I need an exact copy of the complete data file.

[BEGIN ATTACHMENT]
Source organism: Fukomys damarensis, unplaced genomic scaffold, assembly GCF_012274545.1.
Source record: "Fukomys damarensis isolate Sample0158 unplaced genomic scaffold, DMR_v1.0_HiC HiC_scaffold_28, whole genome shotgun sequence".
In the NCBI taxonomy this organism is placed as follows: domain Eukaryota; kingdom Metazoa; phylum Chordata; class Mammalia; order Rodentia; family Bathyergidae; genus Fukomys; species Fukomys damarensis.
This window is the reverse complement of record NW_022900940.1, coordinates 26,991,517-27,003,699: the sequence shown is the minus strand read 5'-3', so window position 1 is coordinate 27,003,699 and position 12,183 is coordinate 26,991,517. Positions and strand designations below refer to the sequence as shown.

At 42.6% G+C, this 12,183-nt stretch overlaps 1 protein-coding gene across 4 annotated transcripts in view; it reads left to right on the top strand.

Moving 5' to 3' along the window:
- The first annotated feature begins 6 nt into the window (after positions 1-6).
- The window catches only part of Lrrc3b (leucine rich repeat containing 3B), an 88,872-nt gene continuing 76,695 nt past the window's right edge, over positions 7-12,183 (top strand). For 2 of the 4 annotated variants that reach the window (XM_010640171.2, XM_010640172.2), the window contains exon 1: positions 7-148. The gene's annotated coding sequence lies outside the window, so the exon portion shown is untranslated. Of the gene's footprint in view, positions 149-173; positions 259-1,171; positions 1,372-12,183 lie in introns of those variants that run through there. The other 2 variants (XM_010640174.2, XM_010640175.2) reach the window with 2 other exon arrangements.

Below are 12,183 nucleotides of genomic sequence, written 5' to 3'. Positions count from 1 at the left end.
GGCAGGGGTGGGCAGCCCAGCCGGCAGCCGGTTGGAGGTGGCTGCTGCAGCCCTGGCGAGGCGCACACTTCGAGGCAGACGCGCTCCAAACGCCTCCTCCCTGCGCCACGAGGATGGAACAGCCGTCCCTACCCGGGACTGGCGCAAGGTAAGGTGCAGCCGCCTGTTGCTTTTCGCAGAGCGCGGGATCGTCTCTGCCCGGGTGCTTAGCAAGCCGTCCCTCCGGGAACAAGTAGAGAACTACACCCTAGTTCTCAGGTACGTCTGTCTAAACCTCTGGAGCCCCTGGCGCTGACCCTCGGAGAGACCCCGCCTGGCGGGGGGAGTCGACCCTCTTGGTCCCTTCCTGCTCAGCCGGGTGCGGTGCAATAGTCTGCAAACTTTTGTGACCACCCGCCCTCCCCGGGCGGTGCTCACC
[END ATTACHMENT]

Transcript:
Source organism: Fukomys damarensis, unplaced genomic scaffold, assembly GCF_012274545.1.
Source record: "Fukomys damarensis isolate Sample0158 unplaced genomic scaffold, DMR_v1.0_HiC HiC_scaffold_28, whole genome shotgun sequence".
In the NCBI taxonomy this organism is placed as follows: domain Eukaryota; kingdom Metazoa; phylum Chordata; class Mammalia; order Rodentia; family Bathyergidae; genus Fukomys; species Fukomys damarensis.
This window is the reverse complement of record NW_022900940.1, coordinates 26,991,517-27,003,699: the sequence shown is the minus strand read 5'-3', so window position 1 is coordinate 27,003,699 and position 12,183 is coordinate 26,991,517. Positions and strand designations below refer to the sequence as shown.

At 42.6% G+C, this 12,183-nt stretch overlaps 1 protein-coding gene across 4 annotated transcripts in view; it reads left to right on the top strand.

Moving 5' to 3' along the window:
- The first annotated feature begins 6 nt into the window (after positions 1-6).
- The window catches only part of Lrrc3b (leucine rich repeat containing 3B), an 88,872-nt gene continuing 76,695 nt past the window's right edge, over positions 7-12,183 (top strand). For 2 of the 4 annotated variants that reach the window (XM_010640171.2, XM_010640172.2), the window contains exon 1: positions 7-148. The gene's annotated coding sequence lies outside the window, so the exon portion shown is untranslated. Of the gene's footprint in view, positions 149-173; positions 259-1,171; positions 1,372-12,183 lie in introns of those variants that run through there. The other 2 variants (XM_010640174.2, XM_010640175.2) reach the window with 2 other exon arrangements.

Below are 12,183 nucleotides of genomic sequence, written 5' to 3'. Positions count from 1 at the left end.
GGCAGGGGTGGGCAGCCCAGCCGGCAGCCGGTTGGAGGTGGCTGCTGCAGCCCTGGCGAGGCGCACACTTCGAGGCAGACGCGCTCCAAACGCCTCCTCCCTGCGCCACGAGGATGGAACAGCCGTCCCTACCCGGGACTGGCGCAAGGTAAGGTGCAGCCGCCTGTTGCTTTTCGCAGAGCGCGGGATCGTCTCTGCCCGGGTGCTTAGCAAGCCGTCCCTCCGGGAACAAGTAGAGAACTACACCCTAGTTCTCAGGTACGTCTGTCTAAACCTCTGGAGCCCCTGGCGCTGACCCTCGGAGAGACCCCGCCTGGCGGGGGGAGTCGACCCTCTTGGTCCCTTCCTGCTCAGCCGGGTGCGGTGCAATAGTCTGCAAACTTTTGTGACCACCCGCCCTCCCCGGGCGGTGCTCACC